Tulane's women's basketball team will tip off its 2019 American Athletic Conference season Saturday looking to bounce back from going 5-11 last season, its worst record since joining the conference in the 2014-15 season.
The Green Wave, however, will be depending largely on three sophomores who are the core of the deepest team coach Lisa Stockton has had in recent years. Sophomore starters Sierra Cheatham, Krystal Freeman and Kaila Anderson are big reasons Tulane is 10-3 heading into its AAC opener against East Carolina.
Freeman leads the team in scoring (12.5) and rebounding (6.2), with Cheatham next (10.8 ppg) and Anderson, a point guard and captain averaging 4.2 assists with 2.4 turnovers per game.
“The play of those three individuals has changed everything for us,” said Stockton, who is in her 25th season as Green Wave coach. “They have experience, so they're not coming in without knowing what to expect (in AAC play). They all contribute, and they really use their assets every game.
“They are also part of a very unselfish team, which is the reason I think we can do well.”
Tulane finished 14-17 overall last season, only the third losing season in Stockton's tenure. However, the Green Wave had an encouraging nonconference with notable victories at LSU and most recently against Central Michigan, which returned four starters back from a team that reached the NCAA tournament's Sweet 16 last season.
The sophomores emerged during offseason work to give the Wave a strong core. Freeman, a power forward who averaged 1.9 points per game last season, “came out of nowhere,” Stockton said. Freeman said she and Anderson, who had 64 turnovers to just 67 assists playing 17.2 minutes per game last season, all but made a pact to be much improved this season.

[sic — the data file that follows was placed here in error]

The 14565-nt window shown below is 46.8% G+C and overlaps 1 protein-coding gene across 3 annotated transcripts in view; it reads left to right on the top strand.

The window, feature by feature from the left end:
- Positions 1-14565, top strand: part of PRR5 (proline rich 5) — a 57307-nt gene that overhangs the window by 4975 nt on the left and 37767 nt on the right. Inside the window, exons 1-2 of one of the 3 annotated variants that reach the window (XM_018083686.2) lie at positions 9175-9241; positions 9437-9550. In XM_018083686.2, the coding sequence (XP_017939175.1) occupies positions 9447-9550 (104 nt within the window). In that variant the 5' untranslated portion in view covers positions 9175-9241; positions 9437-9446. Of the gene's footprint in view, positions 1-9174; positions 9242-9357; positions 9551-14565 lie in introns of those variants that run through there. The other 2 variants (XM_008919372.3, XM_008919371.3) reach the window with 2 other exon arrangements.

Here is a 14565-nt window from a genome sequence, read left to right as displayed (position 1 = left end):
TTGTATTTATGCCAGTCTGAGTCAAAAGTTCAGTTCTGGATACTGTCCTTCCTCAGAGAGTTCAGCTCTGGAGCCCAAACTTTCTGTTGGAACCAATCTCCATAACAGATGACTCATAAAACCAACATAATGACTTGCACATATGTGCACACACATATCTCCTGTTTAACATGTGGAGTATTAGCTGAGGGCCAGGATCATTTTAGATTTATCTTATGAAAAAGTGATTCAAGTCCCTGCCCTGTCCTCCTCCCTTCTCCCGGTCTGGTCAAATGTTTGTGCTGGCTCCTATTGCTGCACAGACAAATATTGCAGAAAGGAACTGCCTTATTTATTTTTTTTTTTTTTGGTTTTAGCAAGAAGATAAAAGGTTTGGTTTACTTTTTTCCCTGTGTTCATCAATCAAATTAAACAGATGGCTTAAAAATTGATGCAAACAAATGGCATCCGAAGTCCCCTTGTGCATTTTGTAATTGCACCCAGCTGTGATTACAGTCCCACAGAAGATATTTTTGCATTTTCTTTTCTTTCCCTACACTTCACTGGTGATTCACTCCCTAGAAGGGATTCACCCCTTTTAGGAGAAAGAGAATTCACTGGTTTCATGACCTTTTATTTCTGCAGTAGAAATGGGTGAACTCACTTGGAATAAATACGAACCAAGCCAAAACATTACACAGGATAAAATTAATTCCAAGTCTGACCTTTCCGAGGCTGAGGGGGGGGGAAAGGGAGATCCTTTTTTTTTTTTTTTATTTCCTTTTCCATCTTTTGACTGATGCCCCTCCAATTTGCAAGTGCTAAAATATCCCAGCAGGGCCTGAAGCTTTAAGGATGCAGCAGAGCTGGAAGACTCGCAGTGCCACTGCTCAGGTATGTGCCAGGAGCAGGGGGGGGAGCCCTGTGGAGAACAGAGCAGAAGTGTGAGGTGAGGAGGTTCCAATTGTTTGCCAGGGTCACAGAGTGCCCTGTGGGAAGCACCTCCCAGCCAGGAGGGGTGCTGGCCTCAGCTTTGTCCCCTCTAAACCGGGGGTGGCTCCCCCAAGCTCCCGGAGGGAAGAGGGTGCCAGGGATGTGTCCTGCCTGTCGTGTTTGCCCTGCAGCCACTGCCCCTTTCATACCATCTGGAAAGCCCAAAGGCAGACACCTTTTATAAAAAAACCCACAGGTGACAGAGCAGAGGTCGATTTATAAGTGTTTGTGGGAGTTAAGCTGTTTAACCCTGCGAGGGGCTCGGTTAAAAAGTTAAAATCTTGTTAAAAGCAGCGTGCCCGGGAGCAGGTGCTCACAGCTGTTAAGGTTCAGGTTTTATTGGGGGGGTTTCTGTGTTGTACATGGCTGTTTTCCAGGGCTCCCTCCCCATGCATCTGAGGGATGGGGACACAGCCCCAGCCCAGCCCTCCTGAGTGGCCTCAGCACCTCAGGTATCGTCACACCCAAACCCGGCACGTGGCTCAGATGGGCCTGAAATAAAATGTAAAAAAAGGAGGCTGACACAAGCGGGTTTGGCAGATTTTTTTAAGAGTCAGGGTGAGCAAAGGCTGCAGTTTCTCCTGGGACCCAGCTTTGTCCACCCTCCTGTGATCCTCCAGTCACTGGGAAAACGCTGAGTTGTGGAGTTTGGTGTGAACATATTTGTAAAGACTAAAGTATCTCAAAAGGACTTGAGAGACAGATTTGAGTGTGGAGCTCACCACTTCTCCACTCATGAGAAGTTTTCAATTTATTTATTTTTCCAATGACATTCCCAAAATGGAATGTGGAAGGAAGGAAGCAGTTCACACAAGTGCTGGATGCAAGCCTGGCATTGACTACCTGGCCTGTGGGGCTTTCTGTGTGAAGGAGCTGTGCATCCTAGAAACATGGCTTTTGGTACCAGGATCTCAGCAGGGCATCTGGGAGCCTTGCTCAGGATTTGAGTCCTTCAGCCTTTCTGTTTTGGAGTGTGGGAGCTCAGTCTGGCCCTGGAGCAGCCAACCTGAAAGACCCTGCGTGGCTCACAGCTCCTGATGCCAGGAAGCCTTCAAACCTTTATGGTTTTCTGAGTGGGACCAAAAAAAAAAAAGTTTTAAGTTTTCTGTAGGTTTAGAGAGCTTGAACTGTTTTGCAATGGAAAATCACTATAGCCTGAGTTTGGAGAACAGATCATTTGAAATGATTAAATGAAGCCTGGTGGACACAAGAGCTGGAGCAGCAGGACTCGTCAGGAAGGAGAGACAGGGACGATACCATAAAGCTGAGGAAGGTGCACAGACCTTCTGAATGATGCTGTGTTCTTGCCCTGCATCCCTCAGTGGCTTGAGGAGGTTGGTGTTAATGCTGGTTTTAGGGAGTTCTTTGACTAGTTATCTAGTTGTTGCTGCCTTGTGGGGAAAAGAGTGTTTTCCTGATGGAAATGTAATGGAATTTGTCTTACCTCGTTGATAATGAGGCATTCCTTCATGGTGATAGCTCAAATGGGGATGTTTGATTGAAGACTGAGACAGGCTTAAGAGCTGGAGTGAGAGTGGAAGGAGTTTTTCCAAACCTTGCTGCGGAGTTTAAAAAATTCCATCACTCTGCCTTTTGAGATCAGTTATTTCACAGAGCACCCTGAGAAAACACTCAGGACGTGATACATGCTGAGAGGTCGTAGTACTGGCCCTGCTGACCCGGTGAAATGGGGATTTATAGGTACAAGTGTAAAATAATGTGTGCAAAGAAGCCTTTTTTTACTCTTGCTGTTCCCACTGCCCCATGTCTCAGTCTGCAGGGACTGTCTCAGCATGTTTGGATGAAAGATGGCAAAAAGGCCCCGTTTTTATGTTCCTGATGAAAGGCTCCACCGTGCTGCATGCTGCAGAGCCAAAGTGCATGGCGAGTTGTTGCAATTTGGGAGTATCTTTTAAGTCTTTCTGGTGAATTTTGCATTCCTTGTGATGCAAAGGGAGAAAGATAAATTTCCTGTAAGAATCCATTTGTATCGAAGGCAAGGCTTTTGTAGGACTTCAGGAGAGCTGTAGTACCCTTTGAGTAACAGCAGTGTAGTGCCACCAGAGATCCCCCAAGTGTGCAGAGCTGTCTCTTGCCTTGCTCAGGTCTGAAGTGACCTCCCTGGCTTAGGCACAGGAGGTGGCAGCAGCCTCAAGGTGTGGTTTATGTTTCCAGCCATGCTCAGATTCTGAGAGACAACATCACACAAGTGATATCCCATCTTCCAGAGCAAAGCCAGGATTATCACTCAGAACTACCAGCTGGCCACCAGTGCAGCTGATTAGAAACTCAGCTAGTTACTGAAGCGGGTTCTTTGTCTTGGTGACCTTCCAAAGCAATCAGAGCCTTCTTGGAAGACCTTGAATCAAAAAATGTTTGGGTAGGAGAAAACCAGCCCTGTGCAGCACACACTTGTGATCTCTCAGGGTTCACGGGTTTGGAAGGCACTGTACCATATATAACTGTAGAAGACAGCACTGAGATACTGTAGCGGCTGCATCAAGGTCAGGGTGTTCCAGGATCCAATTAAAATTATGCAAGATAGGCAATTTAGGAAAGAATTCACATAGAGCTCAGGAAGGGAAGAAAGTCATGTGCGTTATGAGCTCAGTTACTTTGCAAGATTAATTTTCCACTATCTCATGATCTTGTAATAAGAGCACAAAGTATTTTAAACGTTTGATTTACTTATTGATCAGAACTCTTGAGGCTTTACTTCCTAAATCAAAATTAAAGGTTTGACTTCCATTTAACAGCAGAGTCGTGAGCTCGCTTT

“We're roommates, and we're really close like sisters,” Anderson said. “As freshmen we had our highs and our lows, and we'd get down on ourselves. We'd have moments when we cried, and the other one was there to lift us up.
“I know there were times when Krystal felt really bad, and we kept reminding her 'Don't give up; you're here for a reason, and that's because you're good.' ”
The three are of different personalities. Anderson is very aggressive and assertive, a natural leader. Cheatham is quiet and very serious about basketball. And, it's as if Freeman has come out of a shell socially and on the court.
“Krystal plays aggressively now, and she plays like she wants to win,” Stockton said. “I definitely believe their combination of personalities has helped each other.”
Before last season, Tulane had finished fifth or tied for fifth in the AAC each of its first three seasons in the conference. After receiving an NCAA bid in its first season in the conference, the Wave made consecutive WNIT appearances.
Stockton said this team has her optimistic.
“Our seniors have also contributed a lot to this season, especially with their leadership,” Stockton said. “But what was disappointing about last season is that we were not consistent from game to game.
“One of the keys for us is we have to keep improving through the season. You can't be the team you are right now when February comes around. So far, we've been pretty good at that.”
The Green Wave has experience in senior starting center Harlyn Wyatt, junior starting guard Kayla Manuirirangi, and senior power forward Meredith Schulte and senior guard Tatyana Lofton off the bench.
Freshmen Erin Gutierrez, Dynah Jones and Mia Heide play significant minutes in the 10-player rotation. Sophomores and freshmen combined account for 69 percent of the Wave's scoring, 65 percent of the minutes played, 74 percent of assists and 57 percent of the rebounds. How they will stack up in a conference that has perennial power Connecticut, as well as Temple and up-and-comer South Florida remains to be seen.
Tulane was picked to finish ninth in conference, which has drawn the ire of the Green Wave, particularly the three sophomores.
“We all feel like we have something to prove,” Freeman said. “Personally, I feel we are capable of finishing way higher than ninth. We are capable of surprising a lot of people in the conference.”